Feature

Government has the tools to tackle cyber-crime

In view of the cyber-warfare dimension to the Russia-Georgia conflict, and the Chinese cyber-espionage ongoing against the west since c.2003 ("Titan Rain", and so on), how concerned should we in the UK be about state-sponsored hacking?

Cyber-espionage and cyber-warfare are just expressions of a millenia old problem onto a new medium (cyber space).

The general public in the UK should be concerned, and the UK government should be concerned, but only to the same extent that they were concerned before about state sponsored espionage and warfare in general. Meaning, the public does not need to panic and the government does not need to just "throw money at the problem".

Governments have had "electronic" espionage and warfare concerns for most of the last century. The main thing about "cyber" is the connectivity that the internet brought to us, which has obvious advantages for doing business, but perhaps not so obvious, but frightening, consequences for governments in terms of critical national infrastructure (CNI).

Espionage is by definition a form of asymmetric warfare, because relatively small amounts of resources committed could bring huge benefits (ie, high return on investment in business speak). State sponsored espionage should be worrying for any state targeted by it, because it implies unlimited resources being invested by a foreign hostile power to try to disrupt, corrupt or uncover information.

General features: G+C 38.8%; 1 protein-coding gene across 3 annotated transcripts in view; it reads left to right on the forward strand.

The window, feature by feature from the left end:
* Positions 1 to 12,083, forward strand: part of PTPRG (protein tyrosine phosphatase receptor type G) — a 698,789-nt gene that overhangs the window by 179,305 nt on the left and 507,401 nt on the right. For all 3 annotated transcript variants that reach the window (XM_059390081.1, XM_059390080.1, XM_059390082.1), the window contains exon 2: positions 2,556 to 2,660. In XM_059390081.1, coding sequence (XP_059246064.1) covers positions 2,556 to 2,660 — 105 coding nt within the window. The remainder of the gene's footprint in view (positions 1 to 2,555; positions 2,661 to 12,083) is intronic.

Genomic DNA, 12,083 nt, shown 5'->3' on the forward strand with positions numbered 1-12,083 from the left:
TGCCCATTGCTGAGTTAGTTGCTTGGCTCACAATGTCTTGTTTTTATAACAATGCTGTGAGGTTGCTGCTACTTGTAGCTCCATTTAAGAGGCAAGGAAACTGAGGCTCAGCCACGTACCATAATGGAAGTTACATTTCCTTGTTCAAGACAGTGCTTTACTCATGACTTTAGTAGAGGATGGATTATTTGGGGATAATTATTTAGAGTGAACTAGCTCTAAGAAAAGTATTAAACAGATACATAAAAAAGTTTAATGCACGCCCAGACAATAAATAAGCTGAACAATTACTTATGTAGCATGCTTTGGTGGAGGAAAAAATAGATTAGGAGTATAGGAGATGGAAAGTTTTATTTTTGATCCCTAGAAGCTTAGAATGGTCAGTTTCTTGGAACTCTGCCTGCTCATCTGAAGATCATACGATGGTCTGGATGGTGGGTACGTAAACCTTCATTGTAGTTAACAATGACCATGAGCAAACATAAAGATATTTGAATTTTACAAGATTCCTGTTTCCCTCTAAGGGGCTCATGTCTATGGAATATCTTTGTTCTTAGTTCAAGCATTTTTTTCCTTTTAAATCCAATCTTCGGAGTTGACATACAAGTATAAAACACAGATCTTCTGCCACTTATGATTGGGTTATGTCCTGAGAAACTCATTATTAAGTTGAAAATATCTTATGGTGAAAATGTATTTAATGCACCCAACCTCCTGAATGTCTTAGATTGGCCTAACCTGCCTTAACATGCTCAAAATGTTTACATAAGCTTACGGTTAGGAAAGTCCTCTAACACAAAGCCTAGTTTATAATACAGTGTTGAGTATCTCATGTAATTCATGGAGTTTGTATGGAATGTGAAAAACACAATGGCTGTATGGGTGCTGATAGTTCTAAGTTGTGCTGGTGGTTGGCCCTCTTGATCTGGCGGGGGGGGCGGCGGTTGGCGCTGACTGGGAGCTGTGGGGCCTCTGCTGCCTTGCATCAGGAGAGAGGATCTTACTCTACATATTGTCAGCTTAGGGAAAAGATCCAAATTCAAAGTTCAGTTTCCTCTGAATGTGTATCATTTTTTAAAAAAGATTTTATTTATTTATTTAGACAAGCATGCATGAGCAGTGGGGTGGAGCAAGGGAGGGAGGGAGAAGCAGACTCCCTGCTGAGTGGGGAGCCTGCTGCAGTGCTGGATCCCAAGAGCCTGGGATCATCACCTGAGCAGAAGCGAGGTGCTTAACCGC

Since it is asymmetric, the answer for a government targeted by "state-sponsored hacking" is to apply good, age-old, security principles, such as: value at risk, separation of duties, disaster recovery planning and so on.

For example, most utilities installations in a country (eg, power plants, water purification facilities, etc) are ran by SCADA systems not connected to the internet. So, the security of those isolated systems needs to be investigated, not just from a "hacking perspective", but from a technology-people-process perspective. Hacking (state-sponsored or not) is a concern and should be even more of a concern if these systems get connected to the internet or to other systems, which could themselves be hacked, etc.

A bigger worry could be a government's or a country's infrastructure moving more and more to being delivered by commercial providers, with shared infrastructure and more connections to the internet. In this case, the threat assessments need to include these commercial suppliers, the technology they use, where it was developed, how are their people recruited, are their work processes safe enough for the informaton at risk, etc? Governments are usually pretty astute at evaluating and mitigating such risks.

In brief: yes, it is a worry, but we generally know how to tackle it.


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This was first published in September 2008

 

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